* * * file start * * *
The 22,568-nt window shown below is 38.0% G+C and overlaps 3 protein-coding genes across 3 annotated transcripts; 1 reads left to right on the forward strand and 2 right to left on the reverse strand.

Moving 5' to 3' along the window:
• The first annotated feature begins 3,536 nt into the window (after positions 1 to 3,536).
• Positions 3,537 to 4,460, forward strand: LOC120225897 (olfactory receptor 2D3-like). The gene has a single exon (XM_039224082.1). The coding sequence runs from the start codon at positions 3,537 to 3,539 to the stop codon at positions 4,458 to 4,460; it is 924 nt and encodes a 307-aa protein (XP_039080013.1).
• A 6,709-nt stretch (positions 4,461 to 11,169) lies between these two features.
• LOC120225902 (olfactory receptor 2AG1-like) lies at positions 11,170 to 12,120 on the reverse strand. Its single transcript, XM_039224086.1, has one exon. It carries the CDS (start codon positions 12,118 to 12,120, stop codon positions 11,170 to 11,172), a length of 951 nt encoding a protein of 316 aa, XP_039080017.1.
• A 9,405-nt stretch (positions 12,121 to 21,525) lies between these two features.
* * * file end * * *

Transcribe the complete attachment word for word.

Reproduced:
The 22,568-nt window shown below is 38.0% G+C and overlaps 3 protein-coding genes across 3 annotated transcripts; 1 reads left to right on the forward strand and 2 right to left on the reverse strand.

Moving 5' to 3' along the window:
• The first annotated feature begins 3,536 nt into the window (after positions 1 to 3,536).
• Positions 3,537 to 4,460, forward strand: LOC120225897 (olfactory receptor 2D3-like). The gene has a single exon (XM_039224082.1). The coding sequence runs from the start codon at positions 3,537 to 3,539 to the stop codon at positions 4,458 to 4,460; it is 924 nt and encodes a 307-aa protein (XP_039080013.1).
• A 6,709-nt stretch (positions 4,461 to 11,169) lies between these two features.
• LOC120225902 (olfactory receptor 2AG1-like) lies at positions 11,170 to 12,120 on the reverse strand. Its single transcript, XM_039224086.1, has one exon. It carries the CDS (start codon positions 12,118 to 12,120, stop codon positions 11,170 to 11,172), a length of 951 nt encoding a protein of 316 aa, XP_039080017.1.
• A 9,405-nt stretch (positions 12,121 to 21,525) lies between these two features.